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Effect of Systolic and Diastolic Blood Pressure on Cardiovascular Outcomes

The relationship between outpatient systolic and diastolic blood pressure and cardiovascular outcomes remains unclear and has been complicated by recently revised guidelines with two different thresholds (≥140/90 mm Hg and ≥130/80 mm Hg) for treating hypertension. Using data from 1.3 million adults in a general outpatient population, we performed a multivariable Cox survival analysis to determine the effect of the burden of systolic and diastolic hypertension on a composite outcome of myocardial infarction, ischemic stroke, or hemorrhagic stroke over a period of 8 years. The analysis controlled for demographic characteristics and coexisting conditions. The burdens of systolic and diastolic hypertension each independently predicted adverse outcomes. In survival models, a continuous burden of systolic hypertension (≥140 mm Hg; hazard ratio per unit increase in z score, 1.18; 95% confidence interval [CI], 1.17 to 1.18) and diastolic hypertension (≥90 mm Hg; hazard ratio per unit increase in z score, 1.06; 95% CI, 1.06 to 1.07) independently predicted the composite outcome. Similar results were observed with the lower threshold of hypertension (≥130/80 mm Hg) and with systolic and diastolic blood pressures used as predictors without hypertension thresholds. A J-curve relation between diastolic blood pressure and outcomes was seen that was explained at least in part by age and other covariates and by a higher effect of systolic hypertension among persons in the lowest quartile of diastolic blood pressure. Although systolic blood-pressure elevation had a greater effect on outcomes, both systolic and diastolic hypertension independently influenced the risk of adverse cardiovascular events, regardless of the definition of hypertension (≥140/90 mm Hg or ≥130/80 mm Hg). (Funded by the Kaiser Permanente Northern California Community Benefit Program.).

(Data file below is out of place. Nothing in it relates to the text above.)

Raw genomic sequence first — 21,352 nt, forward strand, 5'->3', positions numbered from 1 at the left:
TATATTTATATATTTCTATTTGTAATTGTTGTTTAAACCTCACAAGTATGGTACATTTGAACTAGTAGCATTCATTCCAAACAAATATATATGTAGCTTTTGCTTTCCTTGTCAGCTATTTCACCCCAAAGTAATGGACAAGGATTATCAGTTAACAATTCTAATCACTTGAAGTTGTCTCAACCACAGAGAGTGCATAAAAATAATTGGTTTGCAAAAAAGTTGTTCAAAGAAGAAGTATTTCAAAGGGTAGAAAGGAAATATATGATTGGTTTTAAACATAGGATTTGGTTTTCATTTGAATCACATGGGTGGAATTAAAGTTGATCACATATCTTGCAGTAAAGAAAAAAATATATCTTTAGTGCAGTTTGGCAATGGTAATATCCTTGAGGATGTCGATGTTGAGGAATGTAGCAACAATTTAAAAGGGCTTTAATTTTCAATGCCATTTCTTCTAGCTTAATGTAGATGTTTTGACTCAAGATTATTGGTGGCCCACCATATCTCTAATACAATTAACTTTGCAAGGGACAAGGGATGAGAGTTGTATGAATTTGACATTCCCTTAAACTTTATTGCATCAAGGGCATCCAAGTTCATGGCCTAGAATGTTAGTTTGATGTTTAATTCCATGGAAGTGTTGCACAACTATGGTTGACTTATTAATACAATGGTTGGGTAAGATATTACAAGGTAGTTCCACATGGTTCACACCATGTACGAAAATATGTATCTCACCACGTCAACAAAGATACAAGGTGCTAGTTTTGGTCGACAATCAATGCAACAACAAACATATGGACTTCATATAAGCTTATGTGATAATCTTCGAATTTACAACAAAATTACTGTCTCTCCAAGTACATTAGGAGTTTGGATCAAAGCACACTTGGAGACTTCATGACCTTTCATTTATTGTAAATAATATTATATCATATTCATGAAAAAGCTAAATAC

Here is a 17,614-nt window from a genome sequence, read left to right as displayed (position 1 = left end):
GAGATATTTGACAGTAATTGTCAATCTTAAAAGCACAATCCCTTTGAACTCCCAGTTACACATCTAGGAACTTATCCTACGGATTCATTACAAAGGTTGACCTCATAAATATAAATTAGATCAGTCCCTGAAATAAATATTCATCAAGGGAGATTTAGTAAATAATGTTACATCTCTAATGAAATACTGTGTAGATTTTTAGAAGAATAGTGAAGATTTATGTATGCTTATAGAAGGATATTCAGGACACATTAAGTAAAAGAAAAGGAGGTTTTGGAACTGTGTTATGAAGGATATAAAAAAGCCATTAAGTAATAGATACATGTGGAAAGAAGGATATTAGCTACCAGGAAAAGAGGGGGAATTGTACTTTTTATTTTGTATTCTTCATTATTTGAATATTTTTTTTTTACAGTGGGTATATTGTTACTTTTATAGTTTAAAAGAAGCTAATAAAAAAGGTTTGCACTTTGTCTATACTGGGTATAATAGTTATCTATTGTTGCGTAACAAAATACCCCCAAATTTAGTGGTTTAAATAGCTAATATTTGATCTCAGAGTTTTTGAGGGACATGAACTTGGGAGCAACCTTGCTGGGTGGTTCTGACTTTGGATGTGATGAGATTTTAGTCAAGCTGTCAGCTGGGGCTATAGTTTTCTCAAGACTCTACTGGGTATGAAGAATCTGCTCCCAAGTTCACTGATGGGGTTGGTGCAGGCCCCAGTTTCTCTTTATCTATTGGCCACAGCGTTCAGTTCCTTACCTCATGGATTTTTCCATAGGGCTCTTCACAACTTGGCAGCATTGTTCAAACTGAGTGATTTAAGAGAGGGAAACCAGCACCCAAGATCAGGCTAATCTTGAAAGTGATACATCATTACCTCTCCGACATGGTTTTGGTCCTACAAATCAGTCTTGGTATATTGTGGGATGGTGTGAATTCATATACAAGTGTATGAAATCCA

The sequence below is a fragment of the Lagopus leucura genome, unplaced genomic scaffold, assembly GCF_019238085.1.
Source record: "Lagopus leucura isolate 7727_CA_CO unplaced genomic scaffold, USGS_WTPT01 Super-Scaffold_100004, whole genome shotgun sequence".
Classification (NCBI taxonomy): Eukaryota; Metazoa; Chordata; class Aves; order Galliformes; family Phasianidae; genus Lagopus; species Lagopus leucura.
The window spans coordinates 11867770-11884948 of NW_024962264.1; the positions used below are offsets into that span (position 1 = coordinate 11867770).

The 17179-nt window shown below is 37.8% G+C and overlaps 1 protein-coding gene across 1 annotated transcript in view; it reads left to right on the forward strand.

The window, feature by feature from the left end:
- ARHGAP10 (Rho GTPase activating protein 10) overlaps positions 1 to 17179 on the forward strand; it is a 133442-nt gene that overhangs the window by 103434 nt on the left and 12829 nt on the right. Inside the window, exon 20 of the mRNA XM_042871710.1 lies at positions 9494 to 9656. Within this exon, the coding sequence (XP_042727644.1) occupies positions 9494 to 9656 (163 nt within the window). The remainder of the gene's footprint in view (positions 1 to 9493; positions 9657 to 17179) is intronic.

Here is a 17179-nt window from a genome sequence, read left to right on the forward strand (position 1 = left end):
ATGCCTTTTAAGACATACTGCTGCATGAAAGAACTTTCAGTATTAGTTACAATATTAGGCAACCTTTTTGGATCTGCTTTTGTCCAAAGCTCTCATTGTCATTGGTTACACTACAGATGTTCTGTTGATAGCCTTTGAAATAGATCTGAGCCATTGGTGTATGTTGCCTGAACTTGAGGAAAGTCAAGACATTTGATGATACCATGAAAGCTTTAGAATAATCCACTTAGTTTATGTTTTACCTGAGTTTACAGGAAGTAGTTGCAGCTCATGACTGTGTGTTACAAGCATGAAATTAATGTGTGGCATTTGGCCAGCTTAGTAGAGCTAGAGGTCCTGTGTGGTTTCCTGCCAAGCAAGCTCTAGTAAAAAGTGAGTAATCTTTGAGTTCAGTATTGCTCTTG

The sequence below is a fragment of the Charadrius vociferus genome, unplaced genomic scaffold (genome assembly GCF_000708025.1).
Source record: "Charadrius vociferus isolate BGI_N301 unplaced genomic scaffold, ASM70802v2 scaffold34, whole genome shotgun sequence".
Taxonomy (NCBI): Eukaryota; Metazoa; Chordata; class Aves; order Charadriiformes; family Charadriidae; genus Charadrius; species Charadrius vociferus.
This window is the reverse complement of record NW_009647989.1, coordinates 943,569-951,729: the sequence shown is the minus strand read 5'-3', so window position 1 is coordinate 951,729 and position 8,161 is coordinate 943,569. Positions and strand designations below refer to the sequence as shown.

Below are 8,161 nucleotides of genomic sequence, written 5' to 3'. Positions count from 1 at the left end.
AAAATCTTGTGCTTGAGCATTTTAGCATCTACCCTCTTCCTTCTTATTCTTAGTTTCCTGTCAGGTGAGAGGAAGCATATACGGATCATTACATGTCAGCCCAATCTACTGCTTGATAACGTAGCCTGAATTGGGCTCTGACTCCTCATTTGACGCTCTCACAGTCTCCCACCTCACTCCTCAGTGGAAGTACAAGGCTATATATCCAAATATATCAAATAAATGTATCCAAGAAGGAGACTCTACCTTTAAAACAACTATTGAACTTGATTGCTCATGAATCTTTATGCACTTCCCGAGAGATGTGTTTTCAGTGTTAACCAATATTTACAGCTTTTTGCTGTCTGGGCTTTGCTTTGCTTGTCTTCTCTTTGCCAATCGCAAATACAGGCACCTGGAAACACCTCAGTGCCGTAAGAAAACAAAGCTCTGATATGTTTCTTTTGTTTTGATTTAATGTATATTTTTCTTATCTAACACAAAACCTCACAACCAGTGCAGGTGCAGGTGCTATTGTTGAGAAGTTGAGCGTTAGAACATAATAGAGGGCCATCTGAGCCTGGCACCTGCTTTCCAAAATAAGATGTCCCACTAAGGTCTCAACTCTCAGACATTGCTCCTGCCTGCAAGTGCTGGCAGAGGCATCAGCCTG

Authors: Flint AC; Conell C; Ren X; Banki NM; Chan SL; Rao VA; Melles RB; Bhatt DL

N Engl J Med. 2019 07 18;381(3):243-251.

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